We were especially excited about our May 2015 foray to Tennessee because we had received advanced notice that some especially important things were transpiring in the Volunteer State as far as alternative housing is concerned – and that was music to our ears.
On the first full day of our trip we ventured up to White House to take in a bucket-list moment for Team MusicCityNashville.net. We were finally going to fulfill a dream and see a steel-reinforced concrete Monolithic Dome in the making. We had been inside a completed M.D. before but seeing one under construction was a whole different ball-game.
This double-dome complex under way is the ten year vision of one couple now nearing completion. They told us that they are pursuing the concrete dome for the dual purpose of aesthetics and safety and they had a pair of one 50-foot and one 35-foot diameter domes that were in the final stages of receiving their shot-crete interior.
Helping this family along the way was Nashville resident Paul Freeman who is a self-styled “dream facilitator” and a very active consultant on the alternative housing front in Middle Tennessee. We didn’t get a chance to ask Paul where his interest in out of the box domestic design came from but we didn’t have to look too far.
Surely, every man wants to be the king of his regal residence, and as they say, a man’s home is his castle. However, Paul’s uncle Mike Freeman took that concept a little farther than most. Castle Gwynn was built to be the centerpiece of the Tennessee Renaissance Festival and it has stood tall as a proud landmark now for 30 years. This festival gives the public a chance – once annually – to tour the castle and it has inspired many of the state’s great residents. A young Taylor Swift was so taken by the structure that she was moved to shoot the video for her blockbuster “Love Story” here.
So, maybe that’s where a young Paul Freeman first got his inspiration to pursue alternative housing. But, he’s not content to rest on what he’s achieved so far. His desire is to take the concept of sustainable living further, farther and wider. And, his latest project is sure to help with that goal.
Further Farms in Nashville has recently broken ground on their new warehouse, kitchen and storefront. They chose a Monolithic Dome base with a triad of additional extensions for a sturdy, energy efficient, environmentally friendly structure that promotes an open environment and shared space. Mr. Freeman is serving in the capacity of consultant on this project that brings a high-profile vision of the future just minutes from Music City.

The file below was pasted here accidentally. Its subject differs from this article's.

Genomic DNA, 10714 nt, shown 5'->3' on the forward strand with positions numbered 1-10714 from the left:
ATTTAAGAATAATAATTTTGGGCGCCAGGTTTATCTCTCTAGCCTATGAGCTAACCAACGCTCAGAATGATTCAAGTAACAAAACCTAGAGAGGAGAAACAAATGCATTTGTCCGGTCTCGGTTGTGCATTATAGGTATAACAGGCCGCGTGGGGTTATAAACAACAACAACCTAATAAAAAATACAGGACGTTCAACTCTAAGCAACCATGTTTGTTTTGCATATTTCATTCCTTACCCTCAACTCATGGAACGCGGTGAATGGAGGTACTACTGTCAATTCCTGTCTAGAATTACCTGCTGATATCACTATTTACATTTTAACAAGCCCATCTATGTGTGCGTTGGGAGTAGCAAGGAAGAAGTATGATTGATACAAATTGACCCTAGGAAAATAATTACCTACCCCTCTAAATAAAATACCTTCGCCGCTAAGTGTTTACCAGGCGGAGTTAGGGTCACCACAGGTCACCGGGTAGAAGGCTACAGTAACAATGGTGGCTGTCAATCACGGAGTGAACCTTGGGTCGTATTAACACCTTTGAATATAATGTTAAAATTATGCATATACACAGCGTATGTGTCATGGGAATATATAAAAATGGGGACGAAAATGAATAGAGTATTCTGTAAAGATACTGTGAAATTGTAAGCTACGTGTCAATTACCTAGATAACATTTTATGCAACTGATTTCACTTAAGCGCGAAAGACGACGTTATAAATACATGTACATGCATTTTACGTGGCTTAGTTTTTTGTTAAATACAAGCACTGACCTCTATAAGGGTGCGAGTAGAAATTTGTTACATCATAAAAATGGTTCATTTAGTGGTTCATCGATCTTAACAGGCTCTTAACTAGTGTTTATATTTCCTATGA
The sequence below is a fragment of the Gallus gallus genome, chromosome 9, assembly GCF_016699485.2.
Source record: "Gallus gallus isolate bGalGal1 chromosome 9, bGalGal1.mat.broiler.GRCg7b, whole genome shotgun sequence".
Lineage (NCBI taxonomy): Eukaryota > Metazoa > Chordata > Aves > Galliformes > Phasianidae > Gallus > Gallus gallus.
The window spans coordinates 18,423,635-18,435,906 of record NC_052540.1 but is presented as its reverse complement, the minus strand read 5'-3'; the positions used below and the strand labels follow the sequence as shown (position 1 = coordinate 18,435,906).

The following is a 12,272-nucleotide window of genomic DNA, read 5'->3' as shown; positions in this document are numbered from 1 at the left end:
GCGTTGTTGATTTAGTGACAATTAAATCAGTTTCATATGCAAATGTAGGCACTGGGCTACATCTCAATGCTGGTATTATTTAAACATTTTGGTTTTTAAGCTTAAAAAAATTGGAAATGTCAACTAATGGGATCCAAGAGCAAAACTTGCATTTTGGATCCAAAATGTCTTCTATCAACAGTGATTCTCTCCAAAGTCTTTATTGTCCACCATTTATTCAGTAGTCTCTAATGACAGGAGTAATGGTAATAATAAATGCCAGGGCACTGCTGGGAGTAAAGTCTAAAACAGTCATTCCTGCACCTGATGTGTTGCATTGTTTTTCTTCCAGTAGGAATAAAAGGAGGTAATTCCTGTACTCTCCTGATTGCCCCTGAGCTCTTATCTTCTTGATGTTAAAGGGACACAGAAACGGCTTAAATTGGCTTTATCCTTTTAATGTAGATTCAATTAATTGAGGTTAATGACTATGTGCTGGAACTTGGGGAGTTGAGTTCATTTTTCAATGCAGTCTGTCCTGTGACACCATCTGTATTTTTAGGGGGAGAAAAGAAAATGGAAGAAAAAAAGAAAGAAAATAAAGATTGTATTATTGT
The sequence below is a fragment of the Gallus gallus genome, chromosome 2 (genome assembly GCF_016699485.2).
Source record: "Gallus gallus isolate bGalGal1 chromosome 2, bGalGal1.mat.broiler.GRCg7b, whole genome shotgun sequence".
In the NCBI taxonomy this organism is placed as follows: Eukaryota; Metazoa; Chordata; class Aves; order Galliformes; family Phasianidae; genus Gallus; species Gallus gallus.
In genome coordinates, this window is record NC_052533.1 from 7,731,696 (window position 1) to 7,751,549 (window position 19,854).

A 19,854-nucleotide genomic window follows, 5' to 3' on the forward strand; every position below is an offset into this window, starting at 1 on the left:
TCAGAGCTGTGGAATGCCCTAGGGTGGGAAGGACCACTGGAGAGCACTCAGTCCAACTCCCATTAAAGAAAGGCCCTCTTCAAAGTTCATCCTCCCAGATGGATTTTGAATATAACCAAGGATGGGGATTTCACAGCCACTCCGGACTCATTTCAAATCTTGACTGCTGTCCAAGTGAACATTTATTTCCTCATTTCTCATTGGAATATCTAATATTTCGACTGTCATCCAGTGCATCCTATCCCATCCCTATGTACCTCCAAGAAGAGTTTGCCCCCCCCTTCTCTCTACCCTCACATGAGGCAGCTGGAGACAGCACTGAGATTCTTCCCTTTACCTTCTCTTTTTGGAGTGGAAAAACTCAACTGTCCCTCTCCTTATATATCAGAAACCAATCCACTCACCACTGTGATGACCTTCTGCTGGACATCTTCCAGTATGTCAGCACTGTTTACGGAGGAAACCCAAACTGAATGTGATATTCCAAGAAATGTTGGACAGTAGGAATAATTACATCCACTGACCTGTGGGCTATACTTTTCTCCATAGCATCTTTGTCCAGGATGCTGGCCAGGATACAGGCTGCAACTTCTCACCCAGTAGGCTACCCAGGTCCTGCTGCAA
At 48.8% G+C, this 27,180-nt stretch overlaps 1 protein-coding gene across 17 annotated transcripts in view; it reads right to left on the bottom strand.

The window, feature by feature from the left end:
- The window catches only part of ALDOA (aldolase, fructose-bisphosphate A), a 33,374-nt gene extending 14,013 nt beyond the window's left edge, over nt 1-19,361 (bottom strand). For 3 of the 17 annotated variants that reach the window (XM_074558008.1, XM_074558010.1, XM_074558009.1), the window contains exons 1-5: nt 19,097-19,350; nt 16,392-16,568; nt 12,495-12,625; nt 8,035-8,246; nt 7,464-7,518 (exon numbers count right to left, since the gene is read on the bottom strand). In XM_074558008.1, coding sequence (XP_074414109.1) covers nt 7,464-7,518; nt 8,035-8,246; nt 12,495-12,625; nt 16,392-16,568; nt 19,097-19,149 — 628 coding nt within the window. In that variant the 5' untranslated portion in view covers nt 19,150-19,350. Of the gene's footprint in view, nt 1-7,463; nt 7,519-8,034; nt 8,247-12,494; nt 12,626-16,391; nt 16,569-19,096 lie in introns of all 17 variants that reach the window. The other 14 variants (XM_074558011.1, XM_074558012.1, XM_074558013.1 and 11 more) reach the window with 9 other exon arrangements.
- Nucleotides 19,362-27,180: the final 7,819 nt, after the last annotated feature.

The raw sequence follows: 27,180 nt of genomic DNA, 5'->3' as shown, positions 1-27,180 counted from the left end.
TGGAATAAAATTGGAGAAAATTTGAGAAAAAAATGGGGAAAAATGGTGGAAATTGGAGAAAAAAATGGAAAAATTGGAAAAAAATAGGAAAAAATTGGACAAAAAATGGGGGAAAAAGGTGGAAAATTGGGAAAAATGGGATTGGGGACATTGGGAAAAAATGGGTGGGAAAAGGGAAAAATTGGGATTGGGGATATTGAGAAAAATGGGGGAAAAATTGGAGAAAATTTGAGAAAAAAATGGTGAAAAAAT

Further Farms is a down-to-earth Grateful Dead themed farmer’s market specializing in sauces and spices grown locally offering unique blends for every meal. While in Tennessee, we were introduced to another down-to-earth alternative housing facilitator who specializes in the creation of Earthships.
Marcus Sisk is a graduate of the Earthship Biotecture Academy in Taos, New Mexico and he’s currently finishing up construction of an Earthship on his property in Gallatin, TN. An Earthship is a type of passive solar house that is made of both natural and recycled materials (such as earth-filled tires). They are intended to be “off-the-grid ready” homes, with minimal reliance on both public utilities and fossil fuels. Mr. Sisk is an Earthship consultant and the founder of BiotectureTN.com. His next goal is to construct a fully permitted global model Earthship in the city of Nashville.
When it comes to being at the forefront of advancing the cause of alternative housing and promoting a “consciousness revolution” it’s clear that many of the good citizens of the state of Tennessee have volunteered to take the lead. Now, it should be just a matter of time before more dreamers start heading south to build their own Dixie Dream Domes and Earthships – and, we’ll be right there with them to report on their progress!
Related Links: For more information on the ALTERNATIVE STRUCTURES IN TN. please visit the following links — Paul Freeman Feature Article | Tennesse Renaissance Festival | Further Farms | Biotecture TN